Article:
The Body Electric

Davis Dominguez surveys the nude in contemporary art

The Greeks did it. The Romans did it. And so do contemporary artists.

The nude has been a mainstay of western high art at least since the fifth century B.C., when the ancient Greeks created idealized bronzes of athletic youths and shapely women. We know about these sculptures primarily from the marble copies that Roman artists began crafting some 400 years later.

The Renaissance reignited artists' devotion to the human body, and ever since art students have done their time in the figure studio, drawing nudes from live models.

But how is the nude faring in a contemporary art world of abstraction and minimalism and appropriation? Pretty well, actually. This summer, MOCA-Tucson showcased three women making up-to-minute erotic art about the body; one's work harkened back to the Venus of Willendorf and another dissolved the body into near-abstraction. (See Tucson Weekly "The Joy of Sex," August 1, 2016)

Now Davis Dominguez is surveying the scene, in a big show of sculpture, drawings and paintings by mostly local artists. The gallery is more mainstream than MOCA, by definition, but the six artists in Undressed take some inventive paths to an age-old subject.

Susan Conaway's deft surreal drawings investigate fertility by pairing deconstructed female bodies with plants. In "All Choked Up," a standing female nude sprouts a thick mass of agave-like leaves from her shoulders, instead of a head. The pointy plant parts rise upward, but in Conaway's "Tribal," roots burrow downward from a pair of breasts. Conaway also explores the erotic, turning to color for works in which a lush female body emerges from tousled white sheets or crinkled paper.

Juan Enriquez's soft-edged oil paintings are likewise by turns enigmatic and erotic. "Playa Huivalai" plunges an amorous couple into a sensuous yellow sea. But a vague dread haunts the uneasy "Figures in Black." A helmeted man in black (a soldier? a cop?) kneels side by side with a nude figure whose gender is unclear. Their postures, and his military getup, hint at violence.

Enriquez can also be playful. Following the lead of artists from the 15th century Botticelli to the 20th century Maillol, he reinterprets the "Three Graces" of Greek myth. Enriquez has drawn the three nude goddesses at work, cheerfully rolling around on modern-day office chairs.

Other artists in the show draw on classical models even more explicitly. Judith Stewart, a Rancho Linda Vista sculptor who shows regularly at the gallery, wonderfully evokes the bronzes of antiquity, filtered through archaeology.

Her fragmented human figures, patched and soldered and nailed together, mesh at least two different aesthetics. Left deliberately unfinished and flawed, they embody modern ideas favoring the imperfect over the perfect. But they also seem like remnants of the classical world, shattered into pieces over the centuries, as they lay hidden, awaiting an archaeologist's spade.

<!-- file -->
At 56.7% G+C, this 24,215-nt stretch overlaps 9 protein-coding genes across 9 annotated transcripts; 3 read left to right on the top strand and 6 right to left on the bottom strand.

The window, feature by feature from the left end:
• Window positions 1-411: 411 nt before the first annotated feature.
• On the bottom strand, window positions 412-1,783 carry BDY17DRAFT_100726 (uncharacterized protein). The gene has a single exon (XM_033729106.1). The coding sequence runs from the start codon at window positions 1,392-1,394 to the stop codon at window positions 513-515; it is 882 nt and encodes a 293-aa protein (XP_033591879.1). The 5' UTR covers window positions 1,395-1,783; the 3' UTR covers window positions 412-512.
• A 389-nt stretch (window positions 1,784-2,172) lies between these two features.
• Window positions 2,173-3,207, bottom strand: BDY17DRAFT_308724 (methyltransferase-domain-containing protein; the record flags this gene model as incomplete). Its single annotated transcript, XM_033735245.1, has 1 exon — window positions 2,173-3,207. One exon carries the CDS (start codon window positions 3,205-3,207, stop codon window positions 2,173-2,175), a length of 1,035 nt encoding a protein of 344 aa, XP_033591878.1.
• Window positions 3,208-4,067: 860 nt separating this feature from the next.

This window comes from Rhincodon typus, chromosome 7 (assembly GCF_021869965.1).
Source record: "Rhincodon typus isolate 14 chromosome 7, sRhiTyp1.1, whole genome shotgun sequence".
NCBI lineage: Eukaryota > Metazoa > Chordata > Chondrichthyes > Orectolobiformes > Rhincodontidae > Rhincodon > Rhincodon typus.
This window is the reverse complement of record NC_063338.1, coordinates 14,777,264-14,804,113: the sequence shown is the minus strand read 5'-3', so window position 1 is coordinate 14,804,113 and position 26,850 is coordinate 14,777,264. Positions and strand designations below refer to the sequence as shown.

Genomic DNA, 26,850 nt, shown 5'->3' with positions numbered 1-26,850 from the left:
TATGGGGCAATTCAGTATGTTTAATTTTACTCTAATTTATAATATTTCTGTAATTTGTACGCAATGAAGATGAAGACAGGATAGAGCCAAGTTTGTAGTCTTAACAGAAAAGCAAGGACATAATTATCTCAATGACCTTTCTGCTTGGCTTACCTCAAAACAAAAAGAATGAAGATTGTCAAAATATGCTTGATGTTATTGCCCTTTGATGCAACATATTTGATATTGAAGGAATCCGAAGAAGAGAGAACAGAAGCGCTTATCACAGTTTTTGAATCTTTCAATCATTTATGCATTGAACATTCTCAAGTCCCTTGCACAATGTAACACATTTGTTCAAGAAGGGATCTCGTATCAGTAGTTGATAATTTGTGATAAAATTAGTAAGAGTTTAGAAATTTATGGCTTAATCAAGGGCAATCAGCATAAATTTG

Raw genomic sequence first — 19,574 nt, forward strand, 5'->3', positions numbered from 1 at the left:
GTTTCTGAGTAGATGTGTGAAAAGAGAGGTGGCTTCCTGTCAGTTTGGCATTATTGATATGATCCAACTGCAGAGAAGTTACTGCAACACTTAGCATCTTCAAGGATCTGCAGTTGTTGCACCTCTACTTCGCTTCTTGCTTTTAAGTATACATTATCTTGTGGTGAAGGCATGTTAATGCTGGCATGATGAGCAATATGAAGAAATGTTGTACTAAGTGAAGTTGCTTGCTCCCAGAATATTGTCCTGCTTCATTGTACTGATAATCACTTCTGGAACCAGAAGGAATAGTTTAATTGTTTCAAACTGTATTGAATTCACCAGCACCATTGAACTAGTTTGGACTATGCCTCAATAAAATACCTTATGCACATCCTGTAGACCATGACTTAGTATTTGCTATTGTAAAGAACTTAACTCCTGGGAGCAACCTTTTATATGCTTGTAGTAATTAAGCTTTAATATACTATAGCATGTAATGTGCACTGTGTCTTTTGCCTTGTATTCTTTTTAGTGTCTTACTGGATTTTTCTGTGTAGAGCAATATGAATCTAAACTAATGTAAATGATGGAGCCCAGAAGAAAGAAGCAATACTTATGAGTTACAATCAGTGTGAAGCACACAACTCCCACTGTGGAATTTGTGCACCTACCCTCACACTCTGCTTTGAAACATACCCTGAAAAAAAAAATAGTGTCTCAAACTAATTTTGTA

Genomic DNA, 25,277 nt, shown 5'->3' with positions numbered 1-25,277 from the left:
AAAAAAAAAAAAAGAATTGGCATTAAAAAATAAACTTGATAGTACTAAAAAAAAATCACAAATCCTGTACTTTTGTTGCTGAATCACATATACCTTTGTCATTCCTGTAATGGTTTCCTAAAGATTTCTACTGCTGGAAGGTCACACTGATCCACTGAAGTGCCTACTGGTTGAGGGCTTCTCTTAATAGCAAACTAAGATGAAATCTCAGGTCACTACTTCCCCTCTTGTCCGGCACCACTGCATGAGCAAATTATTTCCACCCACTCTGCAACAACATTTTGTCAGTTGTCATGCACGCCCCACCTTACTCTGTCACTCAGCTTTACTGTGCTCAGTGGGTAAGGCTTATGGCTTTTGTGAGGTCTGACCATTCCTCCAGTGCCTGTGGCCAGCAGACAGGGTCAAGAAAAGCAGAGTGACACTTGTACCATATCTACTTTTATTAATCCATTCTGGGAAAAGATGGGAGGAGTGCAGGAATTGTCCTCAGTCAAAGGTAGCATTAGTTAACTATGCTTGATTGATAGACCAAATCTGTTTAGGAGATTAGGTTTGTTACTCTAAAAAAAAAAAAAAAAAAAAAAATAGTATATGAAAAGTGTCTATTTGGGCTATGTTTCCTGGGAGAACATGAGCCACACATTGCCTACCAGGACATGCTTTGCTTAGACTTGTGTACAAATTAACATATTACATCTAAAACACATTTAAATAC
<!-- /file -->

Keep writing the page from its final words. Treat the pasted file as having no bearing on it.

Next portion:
In either case, they're beautiful. "The Evolution of Eve's Wardrobe" is a gorgeous female torso, a modern-day Venus de Milo whose twisting, energetic body looks battle-ready. The bronze is hollowed out and raggedy around the edges; the head and arms are missing, and the muscular thighs are truncated. Even so, this Eve is powerful and glorious, a testament to female strength over the millennia.

Of all the Undressed artists, George Strasburger makes work that most hews to the classical ideal. His charcoal drawings and oil paintings pay homage to the beauty of the body, semi-realistically rendered, with any flaws eliminated. He shows many more images of men than of women, a refreshing switch from the standard "male gaze" aimed at female bodies.

Working out of a warehouse on Toole, Strasburger places many of his subjects in the gray environs of his studio. It's an effective technique. The space is dark but the sunlight pouring in in measured beams illuminates the models' muscles and flesh. It also pays homage to the art historical tradition of artists making paintings of their studios.

Sometimes Strasburger brings his luminous subjects harshly into the modern world. In the joyless "Reason to Exist," a naked man who's the picture of despair lies on a mattress on the floor, an electrical outlet on the wall overhead.

"Detention," perhaps the loveliest of his pieces, also hints at despair. The title suggests a prison, whether physical or psychological. A naked man leans against a wall that's cracked and battered, his head bowed down. But his muscular body gleams in the light.

The late Bruce McGrew, best known for his paintings of landscapes near his home in Oracle, has six figurative works here. He was inspired by Titian, the gallery notes say, and a couple of his large oils are pastoral scenes, populated by classically-inspired figures and delicately colored in pastels. One, "Blue Dog," even suggests the desert near Rancho Linda Vista, with a mesquite tree spreading its branches across the horizon.

With the exception of a nice charcoal of seated female nude, the other McGrew pieces here are not really worthy of exhibition. For the best of Bruce, check out "Apache Peak," a radiant landscape that happens to be hanging in the gallery bathroom.

Jan Olsson, a Tucsonan turned Parisian, has taken over a side gallery with a joyful cavalcade of fast figurative sketches, the kind that art students turn out by the hundreds during their years of training. But Olsson has turned what's an exercise in other hands into a fine art.

Using colored pencil, she rapidly outlines her female nudes, taking them down to their essence. They're deliciously unfinished. Some are only partly drawn. Some have elaborated faces; some have no face at all, only a shadowy oval for a head.

Both art and dance, these captivating drawings celebrate the long and storied history of art's most persistent genre.

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